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more costly description, at the rate of forty shillings the squareyard.


We find it difficult to assign a satisfactory reason for this long-continued absence of even respectable proficiency. National inaptitude would be the sweeping reason which might have been plausibly offered a century ago; but we cannot admit that reason now, and we have no other to supply its place. There was no want of encouragement and demand. Mr Cunningham says, that artists never stood lower in the estimation of mankind, than on the accession of Henry VIII. They were numbered ' with the common menials of the court; they had their livery 'suit, their yearly dole, and their weekly wages.' True: but similar, at a later period, was the condition of players; yet these found among their ranks a Ben Jonson, and a Shakspeare. Besides, Henry VIII. honoured and encouraged painting. He first formed the nucleus of the Royal Collection, which was augmented by succeeding monarchs, but which contained at his death no less than 150 pictures. He patronised Holbein, employed him, and admired him; and told a petulant courtier, who complained of the painter, that of seven peasants he 'could make seven lords, but he could not make one Hans.' There is no evidence, as Walpole tells us, that Elizabeth had much love of painting; and there is evidence that she did not understand it; for she once ordered her portrait to be painted 'with the light coming neither from the right nor from the left, 'without shadows, in an open garden light.' But it was not absolutely necessary for the encouragement of painting that the sovereign should be a judge of art. Elizabeth loved to be painted, and to tax the skill of the artist in ingenious flattery. This was sufficient, if not to circulate a correct taste, at least to set a fashion favourable to artists, and to disseminate a love of portraitpainting among the more opulent portion of her subjects. In the reign of Charles I. there was positive encouragement given to art, and of a kind which ought to have elicited pictorial talent if the germs of it had anywhere existed. Charles understood and valued painting. He collected munificently and judiciously, thereby raising the standard of the public taste, and making his people familiar with the contemplation of excellence. The cartoons of Raphael, and the splendid gallery of the Duke of Mantua, were brought to England during his reign; and the royal collection at Whitehall was augmented to 460 pictures; among which were nine by Raphael, eleven by Correggio, sixteen by Julio Romano, and twenty-eight by Titian. Not only by the display of beautiful pictures, but also by the presence of distinguished artists, might the national taste have been stimulated; for Eng



land was within a short period visited by Rubens and Vandyke. During sixteen years of the reign of Charles, the arts of peace might be securely cultivated; but no great artist was called into notice by all the encouragement and example with which that period had been more than usually replete. No native talent appears to have been elicited, which, struggling through the storms of civil war, and suppressed for a while by the discouraging frown of sectarian austerity, was ready to revive under the countenance of Cromwell (of Cromwell, who sat to Lely, and was chiefly solicitous that he might not be flattered, but that all the warts on his face should be accurately painted), and would have burst forth with elastic vigour in the joyous reign of Charles II., when all that the austerity of the puritan had discountenanced, was lauded and followed with prodigal excess. no such Englishman appeared. Only one distinguished artist was alike favoured by the Protector and the King, and he was a foreigner, Sir Peter Lely. And who succeeded some say supplanted him? Another foreigner, Sir Godfrey Kneller. To four distinguished foreign artists, Holbein, Vandyke, Lely, and Kneller, we had thus been almost entirely indebted for portraits of the most eminent persons who had appeared in England during a century and a half. Scarcely any Englishman was found to follow, even at a humble distance, in the pursuit of so popular an art. We may lament the circumstance, but we cannot explain it. To say that the English of that period were of a nature too coarse and rugged to excel in an art requiring such delicacy and refinement of taste, is to advance a reason which facts will not support. We could certainly compete in refinement with Flanders; and there was in. the dress, manners, and amusements of those times, much that was more akin to, and conducive to painting, than is to be found in the more sobered habits of the present day. Men who spent half an income in adorning their persons, were likely to desire that some memorials of their splendour might be handed down to posterity through that most appropriate channel-a portrait. Men who sought pleasures which addressed themselves to the eye, and planned and exhibited splendid pageants, were likely to desire to see them painted. We cannot, in a word, discover any specific cause of the fact in question; and must content ourselves with saying, that it fortuitously happened that England did not during that period produce any persons in whom the love of art, and the disposition to adopt it as a profession, so concurred, as to produce a great painter. Portrait-painting was throughout this period the style most cherished. Only one other kind enjoyed much vogue. It was introduced during the reign of the Stuarts, and might be called the architectural,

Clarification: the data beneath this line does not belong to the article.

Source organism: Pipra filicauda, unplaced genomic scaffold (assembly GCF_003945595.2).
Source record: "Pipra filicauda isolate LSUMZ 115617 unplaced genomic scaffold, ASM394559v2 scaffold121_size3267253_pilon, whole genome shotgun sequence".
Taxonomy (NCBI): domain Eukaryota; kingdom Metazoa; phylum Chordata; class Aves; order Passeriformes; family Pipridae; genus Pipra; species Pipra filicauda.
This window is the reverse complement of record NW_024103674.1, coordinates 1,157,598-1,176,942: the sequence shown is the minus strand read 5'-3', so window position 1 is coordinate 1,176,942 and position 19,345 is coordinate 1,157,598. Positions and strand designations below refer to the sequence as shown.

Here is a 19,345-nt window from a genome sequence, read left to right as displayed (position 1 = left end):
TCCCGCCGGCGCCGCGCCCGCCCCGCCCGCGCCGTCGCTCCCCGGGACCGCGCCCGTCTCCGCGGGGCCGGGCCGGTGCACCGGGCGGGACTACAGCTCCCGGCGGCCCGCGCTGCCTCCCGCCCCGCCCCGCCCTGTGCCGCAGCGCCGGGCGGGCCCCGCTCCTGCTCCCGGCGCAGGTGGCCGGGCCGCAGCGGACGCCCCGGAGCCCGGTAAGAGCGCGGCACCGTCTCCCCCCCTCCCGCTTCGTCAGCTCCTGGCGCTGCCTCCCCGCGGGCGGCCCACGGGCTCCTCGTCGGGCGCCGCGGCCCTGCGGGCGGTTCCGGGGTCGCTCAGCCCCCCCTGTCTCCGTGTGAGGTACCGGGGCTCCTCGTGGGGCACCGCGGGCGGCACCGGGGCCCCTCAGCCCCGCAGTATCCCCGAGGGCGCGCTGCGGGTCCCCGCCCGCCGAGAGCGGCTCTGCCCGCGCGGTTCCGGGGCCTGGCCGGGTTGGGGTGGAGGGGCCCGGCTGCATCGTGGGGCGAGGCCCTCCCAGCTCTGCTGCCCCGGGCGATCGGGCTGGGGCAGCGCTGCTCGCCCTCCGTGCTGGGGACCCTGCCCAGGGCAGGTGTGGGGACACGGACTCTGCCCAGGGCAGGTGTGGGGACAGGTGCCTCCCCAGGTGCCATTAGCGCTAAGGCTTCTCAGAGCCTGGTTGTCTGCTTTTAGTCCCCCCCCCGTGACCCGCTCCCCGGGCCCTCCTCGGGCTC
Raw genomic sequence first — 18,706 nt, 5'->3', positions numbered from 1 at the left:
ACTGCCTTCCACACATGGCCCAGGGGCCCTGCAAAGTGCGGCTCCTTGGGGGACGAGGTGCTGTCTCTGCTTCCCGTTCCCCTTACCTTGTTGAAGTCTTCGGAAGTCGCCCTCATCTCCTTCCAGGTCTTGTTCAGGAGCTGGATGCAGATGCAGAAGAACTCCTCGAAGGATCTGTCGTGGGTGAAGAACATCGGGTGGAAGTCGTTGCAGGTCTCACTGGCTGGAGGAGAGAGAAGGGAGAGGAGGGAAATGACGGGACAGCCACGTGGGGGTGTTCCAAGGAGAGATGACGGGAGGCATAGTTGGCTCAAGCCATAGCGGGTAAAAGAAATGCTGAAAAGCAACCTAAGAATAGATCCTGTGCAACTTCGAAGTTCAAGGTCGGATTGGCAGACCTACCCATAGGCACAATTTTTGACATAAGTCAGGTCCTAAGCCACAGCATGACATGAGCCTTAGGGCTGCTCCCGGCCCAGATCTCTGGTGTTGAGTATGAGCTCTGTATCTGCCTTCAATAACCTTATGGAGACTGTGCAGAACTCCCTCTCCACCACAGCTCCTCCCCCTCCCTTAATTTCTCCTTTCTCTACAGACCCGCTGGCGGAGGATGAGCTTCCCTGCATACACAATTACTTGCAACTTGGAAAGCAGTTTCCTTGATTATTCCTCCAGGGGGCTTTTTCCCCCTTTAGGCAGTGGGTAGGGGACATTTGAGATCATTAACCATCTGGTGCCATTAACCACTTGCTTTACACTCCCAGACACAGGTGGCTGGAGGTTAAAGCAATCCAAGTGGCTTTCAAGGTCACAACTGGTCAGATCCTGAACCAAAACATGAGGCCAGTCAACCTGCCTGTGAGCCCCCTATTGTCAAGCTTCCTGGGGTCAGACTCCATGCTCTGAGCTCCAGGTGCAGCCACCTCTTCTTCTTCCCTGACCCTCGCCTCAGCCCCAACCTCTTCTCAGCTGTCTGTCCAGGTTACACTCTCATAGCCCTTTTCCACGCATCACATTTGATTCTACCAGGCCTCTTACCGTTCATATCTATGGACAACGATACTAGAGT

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It professed,' says Mr Cunningham, to be the handmaid of architecture; when the mason, and carpenter, and plasterer, had done their work, its professors made their appearance, and covered walls and ceilings with mobs of the old divinities-nymphs who represented citiescrowned beldames for nations-and figures, ready ticketed and labelled, answering to the names of virtues. The national love of subjecting all works to a measure-and-value price, which had been disused while art followed nature and dealt in sentiment, was again revived, that these cold mechanical productions might be paid for in the spirit which conceived them.

The chief apostles of this dark faith were two foreigners and one Englishman-Verrio, La Guerre, and Sir James Thornhill. Rubens, indeed, and others, had deviated from nature into this desert track-only to return again to human feelings with a heartier relish. But Thornhill and his companions never deviated into nature. The Shepherdesses of Sir Peter Lely were loose in their attire, loose in their looks, and trailed their embroidered robes among the thorns and brambles of their pastoral scenes, in a way which made the staid dames of the puritans blush and look aside. But the mystic nymphs of Thornhill or La Guerre, though evidently spreading out all their beauties and making the most of their charms, could never move the nerves of a stoic. It is in vain that a goddess tumbles naked through a whole quarter of the sky. It is astonishing how much and how long these works were admired, and with what ardour men of education and talent praised them.'